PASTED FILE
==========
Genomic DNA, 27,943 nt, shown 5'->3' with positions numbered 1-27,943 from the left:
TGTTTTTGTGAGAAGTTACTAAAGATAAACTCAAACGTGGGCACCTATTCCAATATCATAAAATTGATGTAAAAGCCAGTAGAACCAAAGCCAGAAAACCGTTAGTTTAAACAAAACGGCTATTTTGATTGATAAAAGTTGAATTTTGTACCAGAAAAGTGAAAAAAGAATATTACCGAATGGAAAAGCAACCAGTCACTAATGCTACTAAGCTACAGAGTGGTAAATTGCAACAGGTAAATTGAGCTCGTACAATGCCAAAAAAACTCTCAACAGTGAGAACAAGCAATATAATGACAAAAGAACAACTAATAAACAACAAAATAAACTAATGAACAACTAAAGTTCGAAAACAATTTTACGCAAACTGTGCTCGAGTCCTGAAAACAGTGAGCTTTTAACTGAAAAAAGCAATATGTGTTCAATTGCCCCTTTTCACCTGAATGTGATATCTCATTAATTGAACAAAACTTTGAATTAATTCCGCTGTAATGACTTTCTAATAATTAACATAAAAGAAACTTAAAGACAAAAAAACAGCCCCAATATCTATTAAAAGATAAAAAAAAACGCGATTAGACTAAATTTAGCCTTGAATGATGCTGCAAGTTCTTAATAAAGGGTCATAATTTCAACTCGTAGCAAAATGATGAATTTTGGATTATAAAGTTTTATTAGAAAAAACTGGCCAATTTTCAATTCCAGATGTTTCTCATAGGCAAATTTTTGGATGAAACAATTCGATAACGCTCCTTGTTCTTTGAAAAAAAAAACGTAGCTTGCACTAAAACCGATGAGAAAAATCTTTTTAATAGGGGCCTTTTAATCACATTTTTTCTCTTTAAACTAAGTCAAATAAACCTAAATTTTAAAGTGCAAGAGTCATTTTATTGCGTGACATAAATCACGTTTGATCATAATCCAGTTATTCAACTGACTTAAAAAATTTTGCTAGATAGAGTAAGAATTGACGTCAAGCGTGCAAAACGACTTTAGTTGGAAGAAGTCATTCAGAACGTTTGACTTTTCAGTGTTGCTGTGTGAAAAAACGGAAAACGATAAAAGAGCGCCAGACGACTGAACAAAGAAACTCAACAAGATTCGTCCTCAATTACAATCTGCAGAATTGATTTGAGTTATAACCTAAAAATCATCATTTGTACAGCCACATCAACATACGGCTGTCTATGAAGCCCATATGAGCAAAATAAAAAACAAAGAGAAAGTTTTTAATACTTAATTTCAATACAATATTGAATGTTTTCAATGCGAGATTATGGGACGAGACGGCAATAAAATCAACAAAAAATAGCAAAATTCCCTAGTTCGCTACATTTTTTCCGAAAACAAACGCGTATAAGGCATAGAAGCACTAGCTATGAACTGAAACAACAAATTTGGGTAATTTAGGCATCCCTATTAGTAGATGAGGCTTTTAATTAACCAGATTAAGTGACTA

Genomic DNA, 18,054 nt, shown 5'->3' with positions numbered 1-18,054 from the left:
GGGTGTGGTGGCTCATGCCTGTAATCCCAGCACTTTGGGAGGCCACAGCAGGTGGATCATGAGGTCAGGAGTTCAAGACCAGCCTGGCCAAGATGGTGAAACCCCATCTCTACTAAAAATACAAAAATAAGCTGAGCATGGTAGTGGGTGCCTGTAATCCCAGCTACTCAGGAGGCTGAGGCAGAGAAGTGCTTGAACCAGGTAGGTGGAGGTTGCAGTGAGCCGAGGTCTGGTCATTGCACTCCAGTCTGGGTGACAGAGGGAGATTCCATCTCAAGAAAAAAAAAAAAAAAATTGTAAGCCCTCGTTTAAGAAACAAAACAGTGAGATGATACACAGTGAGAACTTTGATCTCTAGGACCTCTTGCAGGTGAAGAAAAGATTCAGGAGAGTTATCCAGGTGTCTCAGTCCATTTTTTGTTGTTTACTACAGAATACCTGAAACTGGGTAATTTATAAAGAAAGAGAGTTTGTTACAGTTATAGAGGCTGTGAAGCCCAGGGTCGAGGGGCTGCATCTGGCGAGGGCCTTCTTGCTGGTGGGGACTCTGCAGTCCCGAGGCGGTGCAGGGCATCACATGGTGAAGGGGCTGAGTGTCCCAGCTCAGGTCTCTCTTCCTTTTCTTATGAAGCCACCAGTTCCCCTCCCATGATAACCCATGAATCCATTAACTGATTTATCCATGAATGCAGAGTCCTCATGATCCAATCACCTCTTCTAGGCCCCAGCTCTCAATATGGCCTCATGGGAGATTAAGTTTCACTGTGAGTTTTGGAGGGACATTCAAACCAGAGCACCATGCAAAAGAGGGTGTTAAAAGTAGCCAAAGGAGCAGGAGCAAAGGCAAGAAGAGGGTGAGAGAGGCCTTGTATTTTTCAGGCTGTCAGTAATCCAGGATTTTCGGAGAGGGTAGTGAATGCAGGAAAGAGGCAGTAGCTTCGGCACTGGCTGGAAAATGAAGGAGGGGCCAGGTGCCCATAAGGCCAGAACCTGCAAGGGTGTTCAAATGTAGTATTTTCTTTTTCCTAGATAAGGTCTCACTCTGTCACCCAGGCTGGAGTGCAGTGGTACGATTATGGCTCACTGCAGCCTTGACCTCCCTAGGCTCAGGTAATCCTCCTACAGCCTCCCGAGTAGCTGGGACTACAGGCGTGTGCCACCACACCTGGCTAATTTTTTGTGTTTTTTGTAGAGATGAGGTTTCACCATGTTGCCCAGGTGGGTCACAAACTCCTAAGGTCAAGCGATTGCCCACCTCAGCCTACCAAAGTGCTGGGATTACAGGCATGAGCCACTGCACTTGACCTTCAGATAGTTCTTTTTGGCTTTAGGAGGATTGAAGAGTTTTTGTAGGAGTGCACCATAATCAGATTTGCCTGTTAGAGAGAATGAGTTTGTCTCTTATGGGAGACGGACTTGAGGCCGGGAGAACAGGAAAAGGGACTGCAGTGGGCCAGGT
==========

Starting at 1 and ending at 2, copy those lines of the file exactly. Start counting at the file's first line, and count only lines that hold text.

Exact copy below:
Genomic DNA, 27,943 nt, shown 5'->3' with positions numbered 1-27,943 from the left:
TGTTTTTGTGAGAAGTTACTAAAGATAAACTCAAACGTGGGCACCTATTCCAATATCATAAAATTGATGTAAAAGCCAGTAGAACCAAAGCCAGAAAACCGTTAGTTTAAACAAAACGGCTATTTTGATTGATAAAAGTTGAATTTTGTACCAGAAAAGTGAAAAAAGAATATTACCGAATGGAAAAGCAACCAGTCACTAATGCTACTAAGCTACAGAGTGGTAAATTGCAACAGGTAAATTGAGCTCGTACAATGCCAAAAAAACTCTCAACAGTGAGAACAAGCAATATAATGACAAAAGAACAACTAATAAACAACAAAATAAACTAATGAACAACTAAAGTTCGAAAACAATTTTACGCAAACTGTGCTCGAGTCCTGAAAACAGTGAGCTTTTAACTGAAAAAAGCAATATGTGTTCAATTGCCCCTTTTCACCTGAATGTGATATCTCATTAATTGAACAAAACTTTGAATTAATTCCGCTGTAATGACTTTCTAATAATTAACATAAAAGAAACTTAAAGACAAAAAAACAGCCCCAATATCTATTAAAAGATAAAAAAAAACGCGATTAGACTAAATTTAGCCTTGAATGATGCTGCAAGTTCTTAATAAAGGGTCATAATTTCAACTCGTAGCAAAATGATGAATTTTGGATTATAAAGTTTTATTAGAAAAAACTGGCCAATTTTCAATTCCAGATGTTTCTCATAGGCAAATTTTTGGATGAAACAATTCGATAACGCTCCTTGTTCTTTGAAAAAAAAAACGTAGCTTGCACTAAAACCGATGAGAAAAATCTTTTTAATAGGGGCCTTTTAATCACATTTTTTCTCTTTAAACTAAGTCAAATAAACCTAAATTTTAAAGTGCAAGAGTCATTTTATTGCGTGACATAAATCACGTTTGATCATAATCCAGTTATTCAACTGACTTAAAAAATTTTGCTAGATAGAGTAAGAATTGACGTCAAGCGTGCAAAACGACTTTAGTTGGAAGAAGTCATTCAGAACGTTTGACTTTTCAGTGTTGCTGTGTGAAAAAACGGAAAACGATAAAAGAGCGCCAGACGACTGAACAAAGAAACTCAACAAGATTCGTCCTCAATTACAATCTGCAGAATTGATTTGAGTTATAACCTAAAAATCATCATTTGTACAGCCACATCAACATACGGCTGTCTATGAAGCCCATATGAGCAAAATAAAAAACAAAGAGAAAGTTTTTAATACTTAATTTCAATACAATATTGAATGTTTTCAATGCGAGATTATGGGACGAGACGGCAATAAAATCAACAAAAAATAGCAAAATTCCCTAGTTCGCTACATTTTTTCCGAAAACAAACGCGTATAAGGCATAGAAGCACTAGCTATGAACTGAAACAACAAATTTGGGTAATTTAGGCATCCCTATTAGTAGATGAGGCTTTTAATTAACCAGATTAAGTGACTA